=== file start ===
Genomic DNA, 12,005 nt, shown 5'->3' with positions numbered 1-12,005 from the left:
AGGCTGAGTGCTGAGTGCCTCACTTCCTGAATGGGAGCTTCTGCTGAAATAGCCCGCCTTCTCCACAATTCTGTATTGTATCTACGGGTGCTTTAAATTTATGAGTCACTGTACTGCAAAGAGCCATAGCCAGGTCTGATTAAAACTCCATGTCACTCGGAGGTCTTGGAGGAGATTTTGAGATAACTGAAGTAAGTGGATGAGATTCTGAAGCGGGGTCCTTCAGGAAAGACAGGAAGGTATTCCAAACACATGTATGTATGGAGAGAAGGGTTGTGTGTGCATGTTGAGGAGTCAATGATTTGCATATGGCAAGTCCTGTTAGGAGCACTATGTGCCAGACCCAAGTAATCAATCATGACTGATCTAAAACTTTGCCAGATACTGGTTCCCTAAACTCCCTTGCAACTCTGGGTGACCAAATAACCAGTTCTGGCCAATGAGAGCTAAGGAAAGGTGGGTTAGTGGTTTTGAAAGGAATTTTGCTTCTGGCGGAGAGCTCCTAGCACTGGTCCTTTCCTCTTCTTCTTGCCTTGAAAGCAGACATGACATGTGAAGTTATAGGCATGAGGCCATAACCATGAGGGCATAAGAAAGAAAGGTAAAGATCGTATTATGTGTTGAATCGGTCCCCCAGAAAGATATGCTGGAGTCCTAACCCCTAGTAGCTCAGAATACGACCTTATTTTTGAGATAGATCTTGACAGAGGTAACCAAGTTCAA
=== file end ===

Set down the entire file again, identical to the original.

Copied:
Genomic DNA, 12,005 nt, shown 5'->3' with positions numbered 1-12,005 from the left:
AGGCTGAGTGCTGAGTGCCTCACTTCCTGAATGGGAGCTTCTGCTGAAATAGCCCGCCTTCTCCACAATTCTGTATTGTATCTACGGGTGCTTTAAATTTATGAGTCACTGTACTGCAAAGAGCCATAGCCAGGTCTGATTAAAACTCCATGTCACTCGGAGGTCTTGGAGGAGATTTTGAGATAACTGAAGTAAGTGGATGAGATTCTGAAGCGGGGTCCTTCAGGAAAGACAGGAAGGTATTCCAAACACATGTATGTATGGAGAGAAGGGTTGTGTGTGCATGTTGAGGAGTCAATGATTTGCATATGGCAAGTCCTGTTAGGAGCACTATGTGCCAGACCCAAGTAATCAATCATGACTGATCTAAAACTTTGCCAGATACTGGTTCCCTAAACTCCCTTGCAACTCTGGGTGACCAAATAACCAGTTCTGGCCAATGAGAGCTAAGGAAAGGTGGGTTAGTGGTTTTGAAAGGAATTTTGCTTCTGGCGGAGAGCTCCTAGCACTGGTCCTTTCCTCTTCTTCTTGCCTTGAAAGCAGACATGACATGTGAAGTTATAGGCATGAGGCCATAACCATGAGGGCATAAGAAAGAAAGGTAAAGATCGTATTATGTGTTGAATCGGTCCCCCAGAAAGATATGCTGGAGTCCTAACCCCTAGTAGCTCAGAATACGACCTTATTTTTGAGATAGATCTTGACAGAGGTAACCAAGTTCAA